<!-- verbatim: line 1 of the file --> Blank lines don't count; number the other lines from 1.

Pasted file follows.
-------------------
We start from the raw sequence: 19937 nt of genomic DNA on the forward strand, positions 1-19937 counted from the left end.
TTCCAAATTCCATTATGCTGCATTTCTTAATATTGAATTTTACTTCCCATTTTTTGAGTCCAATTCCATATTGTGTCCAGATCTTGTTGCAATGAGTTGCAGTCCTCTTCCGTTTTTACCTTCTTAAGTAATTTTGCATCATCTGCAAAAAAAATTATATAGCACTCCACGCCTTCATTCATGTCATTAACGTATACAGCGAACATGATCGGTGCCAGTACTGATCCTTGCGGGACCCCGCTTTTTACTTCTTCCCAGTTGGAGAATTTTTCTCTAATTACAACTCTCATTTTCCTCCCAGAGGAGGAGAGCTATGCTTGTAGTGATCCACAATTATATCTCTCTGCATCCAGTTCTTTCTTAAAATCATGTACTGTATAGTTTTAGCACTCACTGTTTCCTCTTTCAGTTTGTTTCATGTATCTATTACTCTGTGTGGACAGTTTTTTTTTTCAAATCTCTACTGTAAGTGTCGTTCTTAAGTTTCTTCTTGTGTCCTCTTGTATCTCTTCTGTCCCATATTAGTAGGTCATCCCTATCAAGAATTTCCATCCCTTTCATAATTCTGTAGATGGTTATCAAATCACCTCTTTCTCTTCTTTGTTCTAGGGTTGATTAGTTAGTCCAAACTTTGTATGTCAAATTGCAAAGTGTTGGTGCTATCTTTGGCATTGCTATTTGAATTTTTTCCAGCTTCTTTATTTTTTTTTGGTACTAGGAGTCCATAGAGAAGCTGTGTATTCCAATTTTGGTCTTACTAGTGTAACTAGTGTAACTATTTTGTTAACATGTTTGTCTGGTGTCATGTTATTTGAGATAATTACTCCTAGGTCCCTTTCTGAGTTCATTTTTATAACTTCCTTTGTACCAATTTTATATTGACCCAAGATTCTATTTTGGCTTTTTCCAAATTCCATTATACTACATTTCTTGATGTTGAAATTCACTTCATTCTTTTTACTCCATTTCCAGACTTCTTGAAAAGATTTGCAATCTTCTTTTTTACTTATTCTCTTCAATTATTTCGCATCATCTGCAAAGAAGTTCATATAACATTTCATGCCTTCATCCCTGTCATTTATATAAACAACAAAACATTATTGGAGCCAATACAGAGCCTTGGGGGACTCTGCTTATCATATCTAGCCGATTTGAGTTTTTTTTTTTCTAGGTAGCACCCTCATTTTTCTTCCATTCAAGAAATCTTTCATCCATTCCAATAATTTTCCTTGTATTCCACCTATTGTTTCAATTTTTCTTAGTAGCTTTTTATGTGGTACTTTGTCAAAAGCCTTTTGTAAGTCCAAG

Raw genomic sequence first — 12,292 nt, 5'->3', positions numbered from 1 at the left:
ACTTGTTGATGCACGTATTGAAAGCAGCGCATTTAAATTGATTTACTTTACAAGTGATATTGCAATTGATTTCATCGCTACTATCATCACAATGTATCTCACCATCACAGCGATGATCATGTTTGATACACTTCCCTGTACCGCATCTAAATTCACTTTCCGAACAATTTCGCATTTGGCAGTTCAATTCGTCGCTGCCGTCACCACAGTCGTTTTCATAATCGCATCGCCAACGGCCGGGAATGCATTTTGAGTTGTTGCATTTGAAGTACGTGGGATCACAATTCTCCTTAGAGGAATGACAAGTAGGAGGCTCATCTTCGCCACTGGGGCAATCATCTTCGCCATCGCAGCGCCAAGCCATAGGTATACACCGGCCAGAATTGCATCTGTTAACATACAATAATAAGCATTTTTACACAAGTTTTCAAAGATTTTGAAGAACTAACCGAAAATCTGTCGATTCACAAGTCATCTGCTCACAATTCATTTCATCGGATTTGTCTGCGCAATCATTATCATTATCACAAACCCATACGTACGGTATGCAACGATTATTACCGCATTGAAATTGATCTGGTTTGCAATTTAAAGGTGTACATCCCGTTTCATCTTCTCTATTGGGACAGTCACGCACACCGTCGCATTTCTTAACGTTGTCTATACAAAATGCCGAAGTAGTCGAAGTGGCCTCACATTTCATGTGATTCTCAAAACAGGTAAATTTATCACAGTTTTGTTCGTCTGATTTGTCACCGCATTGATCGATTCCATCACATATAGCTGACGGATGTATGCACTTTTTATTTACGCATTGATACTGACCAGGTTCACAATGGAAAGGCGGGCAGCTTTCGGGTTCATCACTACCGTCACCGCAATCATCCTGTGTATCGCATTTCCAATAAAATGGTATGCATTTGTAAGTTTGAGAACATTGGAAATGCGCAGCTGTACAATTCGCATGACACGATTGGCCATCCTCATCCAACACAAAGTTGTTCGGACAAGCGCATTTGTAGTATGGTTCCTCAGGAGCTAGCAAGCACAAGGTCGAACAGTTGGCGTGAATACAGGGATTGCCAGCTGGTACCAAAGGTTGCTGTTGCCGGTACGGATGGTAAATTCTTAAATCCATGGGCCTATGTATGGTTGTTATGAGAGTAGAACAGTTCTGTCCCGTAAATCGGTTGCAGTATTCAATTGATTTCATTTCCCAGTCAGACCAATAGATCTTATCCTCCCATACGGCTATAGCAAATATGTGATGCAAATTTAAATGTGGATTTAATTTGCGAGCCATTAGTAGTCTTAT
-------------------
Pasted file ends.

We start from the raw sequence: 19937 nt of genomic DNA on the forward strand, positions 1-19937 counted from the left end.